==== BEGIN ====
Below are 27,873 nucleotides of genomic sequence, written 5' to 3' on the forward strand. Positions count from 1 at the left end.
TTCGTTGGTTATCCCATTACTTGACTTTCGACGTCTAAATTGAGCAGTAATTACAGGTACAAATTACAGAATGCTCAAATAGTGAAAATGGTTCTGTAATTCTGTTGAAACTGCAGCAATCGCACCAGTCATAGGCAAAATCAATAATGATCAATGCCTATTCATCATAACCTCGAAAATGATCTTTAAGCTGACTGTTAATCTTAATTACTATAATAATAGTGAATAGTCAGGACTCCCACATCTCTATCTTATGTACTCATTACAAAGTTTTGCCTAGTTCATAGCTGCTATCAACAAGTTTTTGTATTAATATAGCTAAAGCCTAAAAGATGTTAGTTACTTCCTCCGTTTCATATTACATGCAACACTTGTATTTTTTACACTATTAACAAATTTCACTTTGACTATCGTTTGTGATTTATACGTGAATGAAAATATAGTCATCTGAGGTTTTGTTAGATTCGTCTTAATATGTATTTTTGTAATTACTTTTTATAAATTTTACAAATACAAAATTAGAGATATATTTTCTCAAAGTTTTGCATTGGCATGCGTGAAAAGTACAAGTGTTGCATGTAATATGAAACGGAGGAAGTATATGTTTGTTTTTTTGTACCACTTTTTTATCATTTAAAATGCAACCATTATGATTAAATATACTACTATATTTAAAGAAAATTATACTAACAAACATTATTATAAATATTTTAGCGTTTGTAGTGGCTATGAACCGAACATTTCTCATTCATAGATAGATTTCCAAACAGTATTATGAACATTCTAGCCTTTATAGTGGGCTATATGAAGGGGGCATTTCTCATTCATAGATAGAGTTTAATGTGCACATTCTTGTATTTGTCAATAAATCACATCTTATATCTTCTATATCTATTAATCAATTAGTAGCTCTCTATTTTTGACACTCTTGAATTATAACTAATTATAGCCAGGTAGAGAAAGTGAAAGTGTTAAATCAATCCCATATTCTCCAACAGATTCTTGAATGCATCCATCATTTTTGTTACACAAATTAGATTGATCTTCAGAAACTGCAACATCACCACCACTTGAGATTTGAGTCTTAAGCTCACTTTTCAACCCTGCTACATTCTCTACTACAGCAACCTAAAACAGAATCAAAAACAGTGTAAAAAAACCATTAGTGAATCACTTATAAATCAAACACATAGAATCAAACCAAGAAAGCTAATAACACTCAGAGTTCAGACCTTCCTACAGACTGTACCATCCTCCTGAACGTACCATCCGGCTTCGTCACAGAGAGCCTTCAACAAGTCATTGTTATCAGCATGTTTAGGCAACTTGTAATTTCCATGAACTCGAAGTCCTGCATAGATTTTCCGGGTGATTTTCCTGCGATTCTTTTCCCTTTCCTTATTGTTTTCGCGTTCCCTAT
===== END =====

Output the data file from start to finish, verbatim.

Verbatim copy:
Below are 27,873 nucleotides of genomic sequence, written 5' to 3' on the forward strand. Positions count from 1 at the left end.
TTCGTTGGTTATCCCATTACTTGACTTTCGACGTCTAAATTGAGCAGTAATTACAGGTACAAATTACAGAATGCTCAAATAGTGAAAATGGTTCTGTAATTCTGTTGAAACTGCAGCAATCGCACCAGTCATAGGCAAAATCAATAATGATCAATGCCTATTCATCATAACCTCGAAAATGATCTTTAAGCTGACTGTTAATCTTAATTACTATAATAATAGTGAATAGTCAGGACTCCCACATCTCTATCTTATGTACTCATTACAAAGTTTTGCCTAGTTCATAGCTGCTATCAACAAGTTTTTGTATTAATATAGCTAAAGCCTAAAAGATGTTAGTTACTTCCTCCGTTTCATATTACATGCAACACTTGTATTTTTTACACTATTAACAAATTTCACTTTGACTATCGTTTGTGATTTATACGTGAATGAAAATATAGTCATCTGAGGTTTTGTTAGATTCGTCTTAATATGTATTTTTGTAATTACTTTTTATAAATTTTACAAATACAAAATTAGAGATATATTTTCTCAAAGTTTTGCATTGGCATGCGTGAAAAGTACAAGTGTTGCATGTAATATGAAACGGAGGAAGTATATGTTTGTTTTTTTGTACCACTTTTTTATCATTTAAAATGCAACCATTATGATTAAATATACTACTATATTTAAAGAAAATTATACTAACAAACATTATTATAAATATTTTAGCGTTTGTAGTGGCTATGAACCGAACATTTCTCATTCATAGATAGATTTCCAAACAGTATTATGAACATTCTAGCCTTTATAGTGGGCTATATGAAGGGGGCATTTCTCATTCATAGATAGAGTTTAATGTGCACATTCTTGTATTTGTCAATAAATCACATCTTATATCTTCTATATCTATTAATCAATTAGTAGCTCTCTATTTTTGACACTCTTGAATTATAACTAATTATAGCCAGGTAGAGAAAGTGAAAGTGTTAAATCAATCCCATATTCTCCAACAGATTCTTGAATGCATCCATCATTTTTGTTACACAAATTAGATTGATCTTCAGAAACTGCAACATCACCACCACTTGAGATTTGAGTCTTAAGCTCACTTTTCAACCCTGCTACATTCTCTACTACAGCAACCTAAAACAGAATCAAAAACAGTGTAAAAAAACCATTAGTGAATCACTTATAAATCAAACACATAGAATCAAACCAAGAAAGCTAATAACACTCAGAGTTCAGACCTTCCTACAGACTGTACCATCCTCCTGAACGTACCATCCGGCTTCGTCACAGAGAGCCTTCAACAAGTCATTGTTATCAGCATGTTTAGGCAACTTGTAATTTCCATGAACTCGAAGTCCTGCATAGATTTTCCGGGTGATTTTCCTGCGATTCTTTTCCCTTTCCTTATTGTTTTCGCGTTCCCTAT